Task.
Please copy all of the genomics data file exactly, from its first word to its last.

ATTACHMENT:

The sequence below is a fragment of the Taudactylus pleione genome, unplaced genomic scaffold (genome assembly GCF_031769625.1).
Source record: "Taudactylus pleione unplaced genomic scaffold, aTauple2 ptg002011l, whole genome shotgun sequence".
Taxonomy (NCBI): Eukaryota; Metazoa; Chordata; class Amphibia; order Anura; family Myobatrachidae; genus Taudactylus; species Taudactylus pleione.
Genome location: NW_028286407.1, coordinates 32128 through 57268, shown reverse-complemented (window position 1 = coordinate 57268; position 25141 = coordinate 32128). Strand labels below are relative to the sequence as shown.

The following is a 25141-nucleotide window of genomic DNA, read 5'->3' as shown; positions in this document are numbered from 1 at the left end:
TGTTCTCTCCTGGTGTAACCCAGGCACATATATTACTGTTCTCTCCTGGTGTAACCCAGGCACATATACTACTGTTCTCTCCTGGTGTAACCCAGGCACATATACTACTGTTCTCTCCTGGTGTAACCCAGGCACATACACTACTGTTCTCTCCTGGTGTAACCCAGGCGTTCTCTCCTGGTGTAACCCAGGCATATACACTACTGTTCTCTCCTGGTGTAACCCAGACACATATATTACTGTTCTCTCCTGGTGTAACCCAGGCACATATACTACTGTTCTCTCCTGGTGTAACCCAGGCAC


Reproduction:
The sequence below is a fragment of the Taudactylus pleione genome, unplaced genomic scaffold (genome assembly GCF_031769625.1).
Source record: "Taudactylus pleione unplaced genomic scaffold, aTauple2 ptg002011l, whole genome shotgun sequence".
Taxonomy (NCBI): Eukaryota; Metazoa; Chordata; class Amphibia; order Anura; family Myobatrachidae; genus Taudactylus; species Taudactylus pleione.
Genome location: NW_028286407.1, coordinates 32128 through 57268, shown reverse-complemented (window position 1 = coordinate 57268; position 25141 = coordinate 32128). Strand labels below are relative to the sequence as shown.

The following is a 25141-nucleotide window of genomic DNA, read 5'->3' as shown; positions in this document are numbered from 1 at the left end:
TGTTCTCTCCTGGTGTAACCCAGGCACATATATTACTGTTCTCTCCTGGTGTAACCCAGGCACATATACTACTGTTCTCTCCTGGTGTAACCCAGGCACATATACTACTGTTCTCTCCTGGTGTAACCCAGGCACATACACTACTGTTCTCTCCTGGTGTAACCCAGGCGTTCTCTCCTGGTGTAACCCAGGCATATACACTACTGTTCTCTCCTGGTGTAACCCAGACACATATATTACTGTTCTCTCCTGGTGTAACCCAGGCACATATACTACTGTTCTCTCCTGGTGTAACCCAGGCAC